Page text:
Jared Ashley received his first guitar when he was five years old. So, it isn't any wonder that the singer-songwriter has found himself as a steady musician in Music City. With the recent announcement that he's signed with Buddy Lee Attractions for booking representation, Ashley (who is signed to Blaster Records) is poised to usher in the new generation of leading men. His current single "Last Train to Memphis" isn't your typical summer, drinking anthem, which certainly sets him apart from every other guitar-toting musician trying to make it in the fickle music industry.
Nashville Gab had the chance to sit down with the rising star about his debut single, as well as his Nashville Star past and what current artists he's impressed with (and much more).
Nashville Gab: How many times have you been here to CMA Fest?
Jared Ashley: This is my first time with a record deal and a single on the radio. I’ve been in Nashville a number of years, so I’ve participated in CMA Fest every year. I’ve played downtown for about four and a half, five years. I’ve partaken [in the event before] but not on this level.
NG: Your current single is “Last Train to Memphis.” What’s the story behind it?
JA: I wrote it with Nick Stearns and Jeremy McComb, two great songwriters and artists here in town. The inspiration for the song came about [from] Nick who’d been reading a book called ‘Last Train to Memphis.’ The book basically chronicles the first 24 years of Elvis Presley’s life, which is the self-invention years of Elvis. The book stops whenever he goes into the military. The intriguing part of this book is his passion for his family (alot of what people don’t know about) and for his music. That book shines a light on that, and that’s what sparked the inspiration behind the song. I said ‘that’s our idea. Let’s write a song about a guy who is passionate about a girl. While we’re at it, let’s borrow the title, too.’ We wrote it a couple of years ago. I’m very excited, and so are Nick and Jeremy, that this is my first single on Blaster Records. It’s all been a cool journey as a songwriter. It’s nice to see your songs at radio.
NG: When did you start playing guitar?
JA: When I was negative five months. [laughs] I was strumming the umbilical cord in my momma’s belly. As far back as my family’s photos go, you can see me with a plastic guitar and doing things musically. I didn’t really start to get serious about it until I was 12 [or] 13 years old. Probably starting that young, I should be a better guitar player. I think I’m as good as I’ll ever be.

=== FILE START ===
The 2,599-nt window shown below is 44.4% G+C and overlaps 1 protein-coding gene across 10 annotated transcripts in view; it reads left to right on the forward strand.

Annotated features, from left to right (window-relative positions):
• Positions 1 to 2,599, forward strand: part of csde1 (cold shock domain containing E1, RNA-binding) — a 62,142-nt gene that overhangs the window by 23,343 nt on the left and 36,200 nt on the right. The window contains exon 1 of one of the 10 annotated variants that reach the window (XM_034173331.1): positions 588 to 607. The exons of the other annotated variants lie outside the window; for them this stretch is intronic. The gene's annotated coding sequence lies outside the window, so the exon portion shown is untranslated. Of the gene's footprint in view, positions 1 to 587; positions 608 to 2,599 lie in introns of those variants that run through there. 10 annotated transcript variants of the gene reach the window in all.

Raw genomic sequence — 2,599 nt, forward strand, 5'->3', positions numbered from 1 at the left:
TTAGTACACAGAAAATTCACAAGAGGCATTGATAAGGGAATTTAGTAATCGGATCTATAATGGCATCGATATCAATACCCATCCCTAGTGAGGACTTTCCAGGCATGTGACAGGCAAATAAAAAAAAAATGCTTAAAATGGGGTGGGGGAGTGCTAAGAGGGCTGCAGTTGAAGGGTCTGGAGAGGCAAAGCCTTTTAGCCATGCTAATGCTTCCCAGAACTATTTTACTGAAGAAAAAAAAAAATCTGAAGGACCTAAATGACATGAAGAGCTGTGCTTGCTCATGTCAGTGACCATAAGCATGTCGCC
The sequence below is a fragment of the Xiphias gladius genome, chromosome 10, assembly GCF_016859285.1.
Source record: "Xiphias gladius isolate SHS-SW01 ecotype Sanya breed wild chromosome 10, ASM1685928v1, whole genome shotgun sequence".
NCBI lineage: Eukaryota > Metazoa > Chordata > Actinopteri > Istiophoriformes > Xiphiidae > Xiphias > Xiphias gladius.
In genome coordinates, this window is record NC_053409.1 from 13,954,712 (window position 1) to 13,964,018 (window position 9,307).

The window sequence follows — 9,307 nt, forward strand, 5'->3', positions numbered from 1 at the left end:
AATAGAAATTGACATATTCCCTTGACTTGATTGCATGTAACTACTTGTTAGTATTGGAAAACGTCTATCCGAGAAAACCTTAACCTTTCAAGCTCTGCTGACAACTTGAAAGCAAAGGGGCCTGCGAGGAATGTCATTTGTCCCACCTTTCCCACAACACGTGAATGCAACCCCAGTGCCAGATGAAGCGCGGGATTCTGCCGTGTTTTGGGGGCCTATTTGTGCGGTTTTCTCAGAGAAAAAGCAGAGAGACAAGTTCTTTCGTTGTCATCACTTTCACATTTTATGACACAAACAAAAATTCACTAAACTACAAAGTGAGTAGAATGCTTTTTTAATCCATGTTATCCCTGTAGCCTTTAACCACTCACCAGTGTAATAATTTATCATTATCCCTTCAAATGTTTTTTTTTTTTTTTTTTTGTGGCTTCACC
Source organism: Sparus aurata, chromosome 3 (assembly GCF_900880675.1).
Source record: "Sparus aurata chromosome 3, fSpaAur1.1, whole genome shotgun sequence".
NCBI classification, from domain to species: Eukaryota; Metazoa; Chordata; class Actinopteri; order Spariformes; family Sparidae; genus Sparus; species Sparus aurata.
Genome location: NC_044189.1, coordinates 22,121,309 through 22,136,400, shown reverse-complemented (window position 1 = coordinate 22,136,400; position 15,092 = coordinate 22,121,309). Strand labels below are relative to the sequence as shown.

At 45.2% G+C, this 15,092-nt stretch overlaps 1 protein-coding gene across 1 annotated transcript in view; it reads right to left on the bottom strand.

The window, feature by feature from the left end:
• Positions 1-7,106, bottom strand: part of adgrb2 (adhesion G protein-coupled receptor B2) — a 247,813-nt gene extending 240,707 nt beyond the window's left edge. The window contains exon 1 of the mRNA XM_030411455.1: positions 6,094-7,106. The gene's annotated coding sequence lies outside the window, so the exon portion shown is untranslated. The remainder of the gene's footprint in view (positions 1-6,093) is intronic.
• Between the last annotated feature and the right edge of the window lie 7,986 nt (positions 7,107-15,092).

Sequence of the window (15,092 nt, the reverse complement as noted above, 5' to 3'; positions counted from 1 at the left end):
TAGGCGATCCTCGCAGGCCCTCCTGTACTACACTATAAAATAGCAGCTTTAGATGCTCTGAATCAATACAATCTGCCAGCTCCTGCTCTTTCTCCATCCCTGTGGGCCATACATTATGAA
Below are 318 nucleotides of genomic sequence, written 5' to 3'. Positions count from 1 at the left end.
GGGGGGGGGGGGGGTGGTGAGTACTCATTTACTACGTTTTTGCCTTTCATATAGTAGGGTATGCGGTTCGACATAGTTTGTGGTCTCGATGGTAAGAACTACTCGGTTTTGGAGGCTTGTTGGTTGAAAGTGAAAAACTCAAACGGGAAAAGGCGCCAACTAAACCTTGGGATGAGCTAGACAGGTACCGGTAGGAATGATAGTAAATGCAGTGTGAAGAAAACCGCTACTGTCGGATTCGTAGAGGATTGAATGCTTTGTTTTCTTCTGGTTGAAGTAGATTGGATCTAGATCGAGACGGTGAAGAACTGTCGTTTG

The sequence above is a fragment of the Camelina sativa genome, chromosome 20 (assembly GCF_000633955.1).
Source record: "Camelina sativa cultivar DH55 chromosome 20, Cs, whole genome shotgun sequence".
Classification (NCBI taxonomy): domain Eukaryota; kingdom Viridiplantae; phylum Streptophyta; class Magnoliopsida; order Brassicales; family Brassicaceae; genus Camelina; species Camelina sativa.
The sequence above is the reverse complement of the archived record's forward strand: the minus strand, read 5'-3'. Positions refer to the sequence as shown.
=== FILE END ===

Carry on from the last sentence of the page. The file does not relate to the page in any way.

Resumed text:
NG: What did you listen to growing up?
JA: My parents listened to a lot of Ronnie Milsap, Kenny Rogers, Dolly Parton, Alabama. At that time, it was called ‘pop-Country.’ It wasn’t really Outlaw Country. I had a brother who is four years older than me, and he turned me onto a lot of the Southern rock and ‘80s hair band stuff. All those influences play on me a little bit. You can kind of tell, now that I’ve been able to sit and dig deep and do a little soul searching the last three or four years. My songs reflect the way I grew up. I’m influenced by great music. It doesn’t really have a particular genre.
NG: Are there any current artists that inspire you?
JA: I love what Eric Church is doing. [He’s] phenomenal. He always has been. It’s good that he’s finally getting noticed for it. Lee Brice[, too]. I’m close personal friends with him. I’ve been able to watch his journey from day one. I’ve always been a fan of his. I love his music. There again, it’s nice to see him being recognized.
NG: You did ‘Nashville Star,’ correct?
JA: I did. In 2006, I was a contestant, which is the year Chris Young won. It was a big year. There was a lot of talent that year, and Chris has done well for himself. I’m very proud of him.
NG: What’s it like to be on a reality show like that?
JA: It’s gotten more popular these days. I was talking to somebody yesterday. He asked me what I thought about people trying out for those shows. You know, Kree, who was just on American Idol, has been in Nashville for five or six years. I’ve known her since she was 16 [or] 17 years old. Tawnya Reynolds, who was on The Voice this past year, I’ve known her for probably seven or eight years. They’ve been playing around Nashville. A lot of people don’t realize the process of being on a live TV show like that. To be where Kree ended up in second place, it takes a lot of heart and a lot of desire and a lot of talent. When you’re mixed in with millions of other people, for her to be singled out and get to that point, people don’t understand that that’s a huge accomplishment. It’s good that those shows are finding great talent.
NG: Is “Last Train to Memphis” the lead single for your debut album?
JA: Yes. The album is due out in the fall.
NG: How far along are you in completing the album?
JA: We’ve completed half the record. We’re going back in in the next two weeks to finish. That process is amazing. I produced this album with Bobby Terry. We’re having a great time doing it. I’m living every dream I’ve ever dreamed.
NG: I read that you consider yourself the love child of Alan Jackson and Bob Seger.
JA: [laughs] I can read the headlines now. Being in Newnan, Georgia, it’s hard not to be an Alan Jackson fan. I grew up listening to him. My first job was a sacker at the Piggly Wiggly right down the street from my house where his dad grocery shopped. That was close to home for me. I try to be a little more edgy and a bit like Bob Seger. I think my natural thing is a little more on the outside. I love the purity of Alan.
NG: What’s your favorite Alan Jackson record?
JA: Oh, [it’s] definitely the first record. [His] first record is hard to beat. His music has always been real and fun. I love everything about him.
Read the full interview here.
Photo Credit: Facebook